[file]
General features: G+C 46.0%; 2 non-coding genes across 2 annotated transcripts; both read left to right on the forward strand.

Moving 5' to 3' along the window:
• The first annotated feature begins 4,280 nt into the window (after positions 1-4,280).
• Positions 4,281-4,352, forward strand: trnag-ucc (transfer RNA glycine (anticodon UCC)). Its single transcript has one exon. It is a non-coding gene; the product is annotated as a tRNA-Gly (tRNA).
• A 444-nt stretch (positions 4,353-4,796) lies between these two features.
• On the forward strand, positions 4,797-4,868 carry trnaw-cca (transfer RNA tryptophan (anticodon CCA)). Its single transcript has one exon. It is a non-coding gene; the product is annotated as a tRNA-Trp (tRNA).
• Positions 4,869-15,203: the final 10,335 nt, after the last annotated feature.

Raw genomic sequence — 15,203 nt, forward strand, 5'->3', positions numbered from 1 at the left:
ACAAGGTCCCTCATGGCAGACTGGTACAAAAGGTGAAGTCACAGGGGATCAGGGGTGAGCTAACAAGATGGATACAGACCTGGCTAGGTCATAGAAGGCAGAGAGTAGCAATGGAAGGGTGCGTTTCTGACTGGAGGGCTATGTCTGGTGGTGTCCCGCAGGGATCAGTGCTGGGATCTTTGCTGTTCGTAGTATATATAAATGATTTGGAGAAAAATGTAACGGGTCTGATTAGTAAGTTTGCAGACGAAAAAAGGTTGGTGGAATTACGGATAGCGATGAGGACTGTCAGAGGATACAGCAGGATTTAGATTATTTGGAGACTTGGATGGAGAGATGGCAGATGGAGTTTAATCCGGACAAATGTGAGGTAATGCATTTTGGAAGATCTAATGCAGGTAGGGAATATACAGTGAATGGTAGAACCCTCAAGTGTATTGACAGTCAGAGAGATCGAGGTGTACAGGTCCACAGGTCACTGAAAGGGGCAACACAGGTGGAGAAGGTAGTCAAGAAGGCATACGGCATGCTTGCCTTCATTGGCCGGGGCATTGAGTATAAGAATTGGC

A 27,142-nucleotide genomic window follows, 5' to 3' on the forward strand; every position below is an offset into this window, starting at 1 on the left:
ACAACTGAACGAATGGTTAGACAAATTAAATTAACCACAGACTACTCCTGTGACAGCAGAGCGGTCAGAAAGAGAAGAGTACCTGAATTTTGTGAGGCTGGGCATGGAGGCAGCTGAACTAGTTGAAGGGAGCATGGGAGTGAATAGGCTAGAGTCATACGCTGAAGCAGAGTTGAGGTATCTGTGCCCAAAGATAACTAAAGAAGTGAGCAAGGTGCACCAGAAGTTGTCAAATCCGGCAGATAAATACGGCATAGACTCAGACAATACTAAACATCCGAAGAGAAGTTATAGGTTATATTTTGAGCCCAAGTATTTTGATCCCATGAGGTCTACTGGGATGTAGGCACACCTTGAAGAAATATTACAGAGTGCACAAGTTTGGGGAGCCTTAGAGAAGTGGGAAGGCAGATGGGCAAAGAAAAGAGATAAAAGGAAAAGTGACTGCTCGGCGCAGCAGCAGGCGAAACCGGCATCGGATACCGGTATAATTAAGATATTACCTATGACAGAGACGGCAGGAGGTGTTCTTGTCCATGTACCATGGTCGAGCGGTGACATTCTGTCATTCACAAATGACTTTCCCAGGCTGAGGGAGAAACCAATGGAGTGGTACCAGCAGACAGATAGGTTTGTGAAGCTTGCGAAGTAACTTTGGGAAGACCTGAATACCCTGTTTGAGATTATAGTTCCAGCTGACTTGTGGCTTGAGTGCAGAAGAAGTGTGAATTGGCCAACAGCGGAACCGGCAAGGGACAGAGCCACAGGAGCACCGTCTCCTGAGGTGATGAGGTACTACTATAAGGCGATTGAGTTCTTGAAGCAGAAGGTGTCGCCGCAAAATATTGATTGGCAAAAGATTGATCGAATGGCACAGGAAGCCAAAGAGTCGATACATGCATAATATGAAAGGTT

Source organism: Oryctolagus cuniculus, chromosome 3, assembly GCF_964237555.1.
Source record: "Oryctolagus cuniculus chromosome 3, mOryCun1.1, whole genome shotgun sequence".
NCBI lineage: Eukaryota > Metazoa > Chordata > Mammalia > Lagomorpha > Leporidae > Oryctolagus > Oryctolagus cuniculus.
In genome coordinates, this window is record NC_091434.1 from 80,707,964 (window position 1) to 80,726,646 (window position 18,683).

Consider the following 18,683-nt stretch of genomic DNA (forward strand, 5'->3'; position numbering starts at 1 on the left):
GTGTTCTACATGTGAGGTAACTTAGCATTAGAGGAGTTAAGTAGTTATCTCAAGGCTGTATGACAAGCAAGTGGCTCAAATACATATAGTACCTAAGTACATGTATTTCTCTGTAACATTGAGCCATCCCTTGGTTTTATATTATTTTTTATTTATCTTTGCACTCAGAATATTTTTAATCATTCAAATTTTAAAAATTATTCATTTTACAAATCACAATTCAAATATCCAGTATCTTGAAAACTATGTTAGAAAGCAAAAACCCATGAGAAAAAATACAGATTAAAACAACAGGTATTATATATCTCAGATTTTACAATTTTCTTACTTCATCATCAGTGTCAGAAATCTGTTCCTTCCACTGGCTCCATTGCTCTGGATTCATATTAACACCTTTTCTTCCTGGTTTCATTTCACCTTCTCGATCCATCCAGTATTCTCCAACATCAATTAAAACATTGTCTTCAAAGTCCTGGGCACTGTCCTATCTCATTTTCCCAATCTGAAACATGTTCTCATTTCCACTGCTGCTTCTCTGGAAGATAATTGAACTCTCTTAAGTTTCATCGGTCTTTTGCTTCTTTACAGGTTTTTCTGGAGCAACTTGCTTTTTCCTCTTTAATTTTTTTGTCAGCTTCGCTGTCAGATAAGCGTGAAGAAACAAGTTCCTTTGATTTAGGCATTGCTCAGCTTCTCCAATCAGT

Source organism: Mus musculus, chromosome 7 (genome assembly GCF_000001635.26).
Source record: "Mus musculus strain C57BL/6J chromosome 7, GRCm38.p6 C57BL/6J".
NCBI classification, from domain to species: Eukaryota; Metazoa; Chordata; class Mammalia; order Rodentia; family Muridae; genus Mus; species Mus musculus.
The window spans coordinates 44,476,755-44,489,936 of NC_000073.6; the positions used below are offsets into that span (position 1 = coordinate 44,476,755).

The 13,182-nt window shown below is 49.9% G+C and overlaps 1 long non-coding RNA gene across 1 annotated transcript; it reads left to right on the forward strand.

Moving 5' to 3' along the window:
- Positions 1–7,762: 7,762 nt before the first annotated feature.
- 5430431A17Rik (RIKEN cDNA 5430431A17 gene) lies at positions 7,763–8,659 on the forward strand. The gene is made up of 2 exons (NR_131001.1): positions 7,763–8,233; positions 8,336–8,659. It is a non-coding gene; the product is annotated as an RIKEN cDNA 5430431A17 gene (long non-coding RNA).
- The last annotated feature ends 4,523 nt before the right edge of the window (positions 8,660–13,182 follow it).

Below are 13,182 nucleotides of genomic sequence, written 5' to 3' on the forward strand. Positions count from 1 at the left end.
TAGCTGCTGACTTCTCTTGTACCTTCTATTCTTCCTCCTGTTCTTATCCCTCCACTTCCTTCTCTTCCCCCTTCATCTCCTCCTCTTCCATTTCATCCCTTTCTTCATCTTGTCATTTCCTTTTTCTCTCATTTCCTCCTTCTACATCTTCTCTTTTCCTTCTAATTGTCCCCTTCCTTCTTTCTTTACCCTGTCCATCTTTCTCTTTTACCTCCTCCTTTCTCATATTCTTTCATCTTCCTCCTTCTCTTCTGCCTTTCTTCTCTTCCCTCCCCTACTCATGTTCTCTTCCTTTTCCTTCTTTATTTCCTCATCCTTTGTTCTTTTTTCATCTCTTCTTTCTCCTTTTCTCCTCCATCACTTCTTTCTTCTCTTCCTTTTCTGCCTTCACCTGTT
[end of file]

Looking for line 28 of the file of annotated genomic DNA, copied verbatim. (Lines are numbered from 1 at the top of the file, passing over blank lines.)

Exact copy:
TAGCTGCTGACTTCTCTTGTACCTTCTATTCTTCCTCCTGTTCTTATCCCTCCACTTCCTTCTCTTCCCCCTTCATCTCCTCCTCTTCCATTTCATCCCTTTCTTCATCTTGTCATTTCCTTTTTCTCTCATTTCCTCCTTCTACATCTTCTCTTTTCCTTCTAATTGTCCCCTTCCTTCTTTCTTTACCCTGTCCATCTTTCTCTTTTACCTCCTCCTTTCTCATATTCTTTCATCTTCCTCCTTCTCTTCTGCCTTTCTTCTCTTCCCTCCCCTACTCATGTTCTCTTCCTTTTCCTTCTTTATTTCCTCATCCTTTGTTCTTTTTTCATCTCTTCTTTCTCCTTTTCTCCTCCATCACTTCTTTCTTCTCTTCCTTTTCTGCCTTCACCTGTT